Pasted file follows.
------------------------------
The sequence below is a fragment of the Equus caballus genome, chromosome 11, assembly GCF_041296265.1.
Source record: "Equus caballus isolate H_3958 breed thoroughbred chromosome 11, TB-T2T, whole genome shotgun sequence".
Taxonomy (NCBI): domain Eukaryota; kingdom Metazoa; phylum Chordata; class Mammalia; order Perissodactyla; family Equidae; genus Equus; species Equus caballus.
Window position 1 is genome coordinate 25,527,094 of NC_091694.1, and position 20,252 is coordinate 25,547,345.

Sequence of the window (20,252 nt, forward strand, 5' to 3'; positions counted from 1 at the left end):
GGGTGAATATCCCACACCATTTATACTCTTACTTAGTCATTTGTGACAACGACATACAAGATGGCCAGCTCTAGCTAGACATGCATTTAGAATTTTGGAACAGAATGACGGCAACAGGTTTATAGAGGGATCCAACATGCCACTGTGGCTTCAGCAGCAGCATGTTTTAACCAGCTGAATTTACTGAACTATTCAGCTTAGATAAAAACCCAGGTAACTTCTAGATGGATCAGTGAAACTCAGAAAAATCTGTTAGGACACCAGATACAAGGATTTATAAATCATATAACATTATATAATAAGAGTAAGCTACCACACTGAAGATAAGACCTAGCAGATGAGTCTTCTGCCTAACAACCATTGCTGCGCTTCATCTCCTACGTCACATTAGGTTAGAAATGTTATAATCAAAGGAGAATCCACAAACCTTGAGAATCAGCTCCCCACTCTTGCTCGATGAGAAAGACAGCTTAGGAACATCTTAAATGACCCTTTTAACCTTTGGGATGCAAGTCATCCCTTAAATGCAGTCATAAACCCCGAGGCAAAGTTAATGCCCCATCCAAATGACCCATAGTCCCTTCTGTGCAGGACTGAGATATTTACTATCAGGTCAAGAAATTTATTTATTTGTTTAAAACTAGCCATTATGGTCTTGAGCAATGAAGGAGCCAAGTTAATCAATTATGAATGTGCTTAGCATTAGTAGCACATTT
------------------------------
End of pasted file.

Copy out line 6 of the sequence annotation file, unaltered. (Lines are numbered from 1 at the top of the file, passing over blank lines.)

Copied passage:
GGGTGAATATCCCACACCATTTATACTCTTACTTAGTCATTTGTGACAACGACATACAAGATGGCCAGCTCTAGCTAGACATGCATTTAGAATTTTGGAACAGAATGACGGCAACAGGTTTATAGAGGGATCCAACATGCCACTGTGGCTTCAGCAGCAGCATGTTTTAACCAGCTGAATTTACTGAACTATTCAGCTTAGATAAAAACCCAGGTAACTTCTAGATGGATCAGTGAAACTCAGAAAAATCTGTTAGGACACCAGATACAAGGATTTATAAATCATATAACATTATATAATAAGAGTAAGCTACCACACTGAAGATAAGACCTAGCAGATGAGTCTTCTGCCTAACAACCATTGCTGCGCTTCATCTCCTACGTCACATTAGGTTAGAAATGTTATAATCAAAGGAGAATCCACAAACCTTGAGAATCAGCTCCCCACTCTTGCTCGATGAGAAAGACAGCTTAGGAACATCTTAAATGACCCTTTTAACCTTTGGGATGCAAGTCATCCCTTAAATGCAGTCATAAACCCCGAGGCAAAGTTAATGCCCCATCCAAATGACCCATAGTCCCTTCTGTGCAGGACTGAGATATTTACTATCAGGTCAAGAAATTTATTTATTTGTTTAAAACTAGCCATTATGGTCTTGAGCAATGAAGGAGCCAAGTTAATCAATTATGAATGTGCTTAGCATTAGTAGCACATTT